Phoneme Recognition through Fine Tuning of Phonetic Representations: a Case Study on Luhya Language Varieties
(3 minutes introduction)
|Kathleen Siminyu (Georgia Tech, USA), Xinjian Li (Carnegie Mellon University, USA), Antonios Anastasopoulos (George Mason University, USA), David R. Mortensen (Carnegie Mellon University, USA), Michael R. Marlo (Mizzou, USA), Graham Neubig (Carnegie Mellon University, USA)|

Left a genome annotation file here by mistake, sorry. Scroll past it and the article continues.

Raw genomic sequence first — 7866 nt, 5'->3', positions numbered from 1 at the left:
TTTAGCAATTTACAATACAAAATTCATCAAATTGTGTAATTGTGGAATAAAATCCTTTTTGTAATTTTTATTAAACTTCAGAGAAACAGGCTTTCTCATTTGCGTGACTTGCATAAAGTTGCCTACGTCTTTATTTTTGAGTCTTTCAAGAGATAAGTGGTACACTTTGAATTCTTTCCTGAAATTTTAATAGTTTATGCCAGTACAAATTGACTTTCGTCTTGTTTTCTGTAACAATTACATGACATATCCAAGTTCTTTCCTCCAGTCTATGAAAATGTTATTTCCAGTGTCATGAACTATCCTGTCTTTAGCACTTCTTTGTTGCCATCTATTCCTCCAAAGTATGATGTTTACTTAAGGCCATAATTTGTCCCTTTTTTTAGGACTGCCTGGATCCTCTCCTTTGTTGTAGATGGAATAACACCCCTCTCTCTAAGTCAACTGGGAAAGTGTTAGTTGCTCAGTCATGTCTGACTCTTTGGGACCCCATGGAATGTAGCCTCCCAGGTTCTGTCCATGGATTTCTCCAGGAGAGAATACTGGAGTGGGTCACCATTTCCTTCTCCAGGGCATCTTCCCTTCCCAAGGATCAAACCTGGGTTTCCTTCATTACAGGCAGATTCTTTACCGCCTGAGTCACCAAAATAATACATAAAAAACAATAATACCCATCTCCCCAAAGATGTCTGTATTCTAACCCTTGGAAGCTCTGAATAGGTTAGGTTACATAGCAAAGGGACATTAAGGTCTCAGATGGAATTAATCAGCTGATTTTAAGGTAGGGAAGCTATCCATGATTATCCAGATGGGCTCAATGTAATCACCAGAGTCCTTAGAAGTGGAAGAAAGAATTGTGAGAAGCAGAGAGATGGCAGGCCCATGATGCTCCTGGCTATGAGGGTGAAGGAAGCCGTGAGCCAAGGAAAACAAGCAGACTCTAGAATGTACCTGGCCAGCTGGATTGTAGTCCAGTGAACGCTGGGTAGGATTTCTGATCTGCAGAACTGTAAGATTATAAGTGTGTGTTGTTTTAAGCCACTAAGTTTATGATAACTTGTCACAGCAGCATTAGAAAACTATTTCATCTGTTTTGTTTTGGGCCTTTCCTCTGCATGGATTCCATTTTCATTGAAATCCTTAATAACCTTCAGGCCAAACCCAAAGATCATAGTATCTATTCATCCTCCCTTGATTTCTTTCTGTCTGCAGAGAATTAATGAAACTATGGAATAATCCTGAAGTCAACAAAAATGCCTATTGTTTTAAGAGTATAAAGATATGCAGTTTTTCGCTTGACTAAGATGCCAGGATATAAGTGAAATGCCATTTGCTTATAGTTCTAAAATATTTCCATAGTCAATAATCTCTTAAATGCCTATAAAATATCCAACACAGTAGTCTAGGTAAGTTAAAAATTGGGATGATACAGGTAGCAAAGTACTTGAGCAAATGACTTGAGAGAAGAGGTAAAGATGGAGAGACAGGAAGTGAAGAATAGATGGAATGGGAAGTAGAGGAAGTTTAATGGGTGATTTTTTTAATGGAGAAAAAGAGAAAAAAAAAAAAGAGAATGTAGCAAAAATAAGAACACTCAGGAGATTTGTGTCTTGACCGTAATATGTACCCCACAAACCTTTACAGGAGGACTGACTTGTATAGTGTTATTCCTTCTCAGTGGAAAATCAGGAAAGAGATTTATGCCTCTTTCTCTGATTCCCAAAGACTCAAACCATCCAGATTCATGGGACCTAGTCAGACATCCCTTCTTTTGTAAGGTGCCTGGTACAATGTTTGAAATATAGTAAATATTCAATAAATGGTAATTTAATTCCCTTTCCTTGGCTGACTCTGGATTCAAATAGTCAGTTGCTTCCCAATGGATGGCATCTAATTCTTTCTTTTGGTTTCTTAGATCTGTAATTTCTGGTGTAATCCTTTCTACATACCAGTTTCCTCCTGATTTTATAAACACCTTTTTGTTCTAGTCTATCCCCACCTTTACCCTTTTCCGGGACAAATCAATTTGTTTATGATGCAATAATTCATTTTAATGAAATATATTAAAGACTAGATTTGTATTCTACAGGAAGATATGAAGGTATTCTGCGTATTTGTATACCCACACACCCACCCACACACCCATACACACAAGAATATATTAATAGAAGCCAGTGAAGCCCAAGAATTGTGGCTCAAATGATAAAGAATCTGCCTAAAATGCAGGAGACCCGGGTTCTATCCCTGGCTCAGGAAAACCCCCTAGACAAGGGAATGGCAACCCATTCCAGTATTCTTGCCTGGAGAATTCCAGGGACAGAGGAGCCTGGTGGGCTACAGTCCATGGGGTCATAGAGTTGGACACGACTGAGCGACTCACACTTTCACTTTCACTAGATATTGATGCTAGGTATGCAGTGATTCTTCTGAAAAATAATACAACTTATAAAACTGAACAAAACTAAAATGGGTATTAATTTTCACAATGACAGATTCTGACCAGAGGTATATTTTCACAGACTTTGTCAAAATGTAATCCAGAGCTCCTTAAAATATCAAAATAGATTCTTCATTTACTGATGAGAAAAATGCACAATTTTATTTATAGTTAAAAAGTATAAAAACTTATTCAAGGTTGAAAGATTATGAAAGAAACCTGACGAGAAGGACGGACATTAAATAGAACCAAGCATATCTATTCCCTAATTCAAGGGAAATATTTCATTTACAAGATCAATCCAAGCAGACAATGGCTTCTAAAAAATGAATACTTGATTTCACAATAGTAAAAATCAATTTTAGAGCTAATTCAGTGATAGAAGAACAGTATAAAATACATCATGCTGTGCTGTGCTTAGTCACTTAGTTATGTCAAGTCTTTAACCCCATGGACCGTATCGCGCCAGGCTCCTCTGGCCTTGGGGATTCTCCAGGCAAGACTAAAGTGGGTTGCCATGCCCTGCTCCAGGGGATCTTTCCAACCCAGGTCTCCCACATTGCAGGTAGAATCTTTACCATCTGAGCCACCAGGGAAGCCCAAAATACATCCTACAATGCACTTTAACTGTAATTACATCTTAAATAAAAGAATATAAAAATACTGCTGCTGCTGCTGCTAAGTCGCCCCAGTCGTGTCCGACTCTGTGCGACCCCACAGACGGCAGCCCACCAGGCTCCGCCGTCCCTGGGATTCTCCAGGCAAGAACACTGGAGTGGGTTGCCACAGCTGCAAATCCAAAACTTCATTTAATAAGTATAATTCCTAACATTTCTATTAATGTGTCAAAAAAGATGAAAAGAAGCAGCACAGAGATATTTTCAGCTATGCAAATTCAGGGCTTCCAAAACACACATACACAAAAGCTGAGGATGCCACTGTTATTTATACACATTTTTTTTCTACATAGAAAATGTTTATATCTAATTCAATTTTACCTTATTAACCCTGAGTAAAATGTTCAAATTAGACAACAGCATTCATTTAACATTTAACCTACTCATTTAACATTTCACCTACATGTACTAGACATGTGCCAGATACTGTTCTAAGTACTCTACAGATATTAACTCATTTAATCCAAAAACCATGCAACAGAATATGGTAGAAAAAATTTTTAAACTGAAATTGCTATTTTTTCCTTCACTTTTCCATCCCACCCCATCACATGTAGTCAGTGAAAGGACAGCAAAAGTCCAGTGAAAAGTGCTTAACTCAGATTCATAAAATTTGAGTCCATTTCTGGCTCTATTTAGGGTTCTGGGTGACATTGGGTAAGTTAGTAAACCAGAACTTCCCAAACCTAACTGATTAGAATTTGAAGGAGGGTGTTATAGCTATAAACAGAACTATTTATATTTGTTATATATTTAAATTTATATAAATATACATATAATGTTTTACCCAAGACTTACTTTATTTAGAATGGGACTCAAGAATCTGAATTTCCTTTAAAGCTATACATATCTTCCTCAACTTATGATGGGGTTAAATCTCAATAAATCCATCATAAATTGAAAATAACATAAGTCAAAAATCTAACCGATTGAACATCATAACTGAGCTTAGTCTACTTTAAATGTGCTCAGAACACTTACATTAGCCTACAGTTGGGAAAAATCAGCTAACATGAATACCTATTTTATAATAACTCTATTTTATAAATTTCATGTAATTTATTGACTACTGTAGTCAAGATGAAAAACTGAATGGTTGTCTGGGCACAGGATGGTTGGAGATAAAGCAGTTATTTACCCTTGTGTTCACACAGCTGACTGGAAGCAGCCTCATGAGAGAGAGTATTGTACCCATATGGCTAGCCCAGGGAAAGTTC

Models pre-trained on multiple languages have shown significant promise for improving speech recognition, particularly for low-resource languages. In this work, we focus on phoneme recognition using Allosaurus, a method for multilingual recognition based on phonetic annotation, which incorporates phonological knowledge through a language-dependent allophone layer that associates a universal narrow phone-set with the phonemes that appear in each language. To evaluate in a challenging real-world scenario, we curate phone recognition datasets for Bukusu and Saamia, two varieties of the Luhya language cluster of western Kenya and eastern Uganda. To our knowledge, these datasets are the first of their kind. We carry out similar experiments on the dataset of an endangered Tangkhulic language, East Tusom, a Tibeto-Burman language variety spoken mostly in India. We explore both zero-shot and few-shot recognition by fine-tuning using datasets of varying sizes (10 to 1000 utterances). We find that fine-tuning of Allosaurus, even with just 100 utterances, leads to significant improvements in phone error rates.